Retrain your staff with the Tax Man’s Help
But a new exemption announced by the government as part of last year’s Federal Budget is changing all that.
If COVID-19 has meant you need to transform your business and the responsibilities of some of your employees, now could be a great time to consider reskilling your existing staff.
Training and the FBT burden
Traditionally, if you provide training to your employees that is not sufficiently connected to their current role, you could find yourself facing a hefty FBT bill at the end of the year.
Say you have someone currently performing an administrative role, but you decide you want to redeploy them into a sales position; to give them every chance of success they will need to be trained in sales techniques.
As these skills are not required in their current role, the ATO would normally deem this type of training to be a fringe benefit you provided to your employees. This means you will have to pay FBT at the 47 per cent tax rate on the total cost of their training.
Not surprisingly, this has been a major disincentive for most employers to retraining or upskilling their workforce into new roles.
All this changed in the October 2020 Budget, when the government announced it was exempting employer-provided retraining activities from FBT to encourage employers to re-skill their existing staff for new roles within the business. Or even outside the business if the pandemic meant they were to be made redundant.
With the impact of COVID-19 forcing many small businesses to continue reshaping their business to cope with a rapidly changing market, FBT-free training could be a valuable way to retain your staff within the organisation, or to help them transition to new opportunities outside.
The government believes the new incentive will encourage more Australian business owners to retrain and redeploy their existing workers into new roles within their company.
Limits on the exemption
As always, the devil is in the detail.
The new FBT exemption does not extend to retraining acquired by way of a salary packaging arrangement, or training provided through Commonwealth supported places at universities, as this already receives a benefit.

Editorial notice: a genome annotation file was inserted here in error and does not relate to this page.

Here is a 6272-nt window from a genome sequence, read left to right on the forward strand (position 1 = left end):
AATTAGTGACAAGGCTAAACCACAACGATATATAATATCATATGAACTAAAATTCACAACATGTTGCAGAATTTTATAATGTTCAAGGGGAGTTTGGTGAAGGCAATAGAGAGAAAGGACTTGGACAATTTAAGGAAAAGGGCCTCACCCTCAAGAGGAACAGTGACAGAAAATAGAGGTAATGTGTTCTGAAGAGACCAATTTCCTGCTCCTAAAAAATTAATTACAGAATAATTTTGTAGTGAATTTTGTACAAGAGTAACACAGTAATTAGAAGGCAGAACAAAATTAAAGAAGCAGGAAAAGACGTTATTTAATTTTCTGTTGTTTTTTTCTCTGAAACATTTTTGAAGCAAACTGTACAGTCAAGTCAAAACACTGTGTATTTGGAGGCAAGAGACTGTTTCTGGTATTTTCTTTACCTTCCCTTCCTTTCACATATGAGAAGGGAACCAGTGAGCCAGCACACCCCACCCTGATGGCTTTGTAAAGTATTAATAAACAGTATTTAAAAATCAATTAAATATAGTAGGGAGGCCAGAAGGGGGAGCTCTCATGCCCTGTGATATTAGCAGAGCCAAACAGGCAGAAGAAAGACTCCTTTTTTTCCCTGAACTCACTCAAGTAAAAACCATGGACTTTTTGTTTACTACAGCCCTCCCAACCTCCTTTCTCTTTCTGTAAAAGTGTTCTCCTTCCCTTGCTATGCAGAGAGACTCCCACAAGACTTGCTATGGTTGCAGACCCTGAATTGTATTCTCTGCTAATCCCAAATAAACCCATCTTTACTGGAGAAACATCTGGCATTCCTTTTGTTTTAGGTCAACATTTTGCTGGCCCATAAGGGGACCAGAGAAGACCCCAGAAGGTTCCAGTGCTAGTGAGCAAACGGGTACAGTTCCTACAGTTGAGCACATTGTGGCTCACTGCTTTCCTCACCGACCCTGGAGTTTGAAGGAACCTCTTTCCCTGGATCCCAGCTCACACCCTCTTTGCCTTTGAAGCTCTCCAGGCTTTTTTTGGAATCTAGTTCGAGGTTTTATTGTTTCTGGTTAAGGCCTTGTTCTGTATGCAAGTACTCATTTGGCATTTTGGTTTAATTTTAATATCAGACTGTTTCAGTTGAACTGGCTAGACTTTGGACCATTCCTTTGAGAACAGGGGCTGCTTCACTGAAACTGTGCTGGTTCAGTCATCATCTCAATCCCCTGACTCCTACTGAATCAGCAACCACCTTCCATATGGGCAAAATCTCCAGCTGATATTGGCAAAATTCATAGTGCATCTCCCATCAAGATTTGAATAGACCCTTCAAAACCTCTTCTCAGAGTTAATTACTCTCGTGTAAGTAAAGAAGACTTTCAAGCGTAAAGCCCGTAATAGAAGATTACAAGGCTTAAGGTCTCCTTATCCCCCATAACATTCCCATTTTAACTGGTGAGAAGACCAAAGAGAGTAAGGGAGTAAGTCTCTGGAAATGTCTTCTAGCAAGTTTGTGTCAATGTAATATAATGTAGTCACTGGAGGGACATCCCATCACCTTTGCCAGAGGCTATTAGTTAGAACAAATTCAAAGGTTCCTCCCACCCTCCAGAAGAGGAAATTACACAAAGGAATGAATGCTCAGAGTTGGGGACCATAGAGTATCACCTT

It also does not cover repayments towards Commonwealth student loans.
Where the new exemption does apply, it can be claimed for training costs incurred from 2 October 2020.
This is how it works.
Jane owns two small specialist record and DVD stores in Melbourne. Due to the pandemic and subsequent lock-down, she decided to close her physical stores and make her three sales assistants redundant.
Despite this, Jane is keen to help her employees find new employment and offers them $2,000 each in retraining assistance. During the pandemic Jane’s online sales grew substantially and she now needs three new staff for web design roles.
She has decided to take advantage of her existing employees’ specialist knowledge of her business and is providing them with training in web design so they can take up these new roles.
Previously, if it cost $2,000 each to retrain her three employees, she would have been liable for 47 per cent FBT on the $6,000 cost to her for the training. With the new exemption, she will be able to retrain her staff without incurring any FBT liability.
Personal training deductibility proposal
As part of its statement on the FBT exemption, the government also announced it was planning to consult on a potential reform for individuals who undertake training at their own expense.
The government is considering allowing individuals undertaking training that relates to their future employment to deduct the cost from their income.
This would represent a major change, as the current tax rules limit deductions for personal training to training related to your current employment – not future employment.
Consultation on this reform is yet to be carried out but, if implemented it will provide a great opportunity for employees at all levels to undertake tax-deductible training.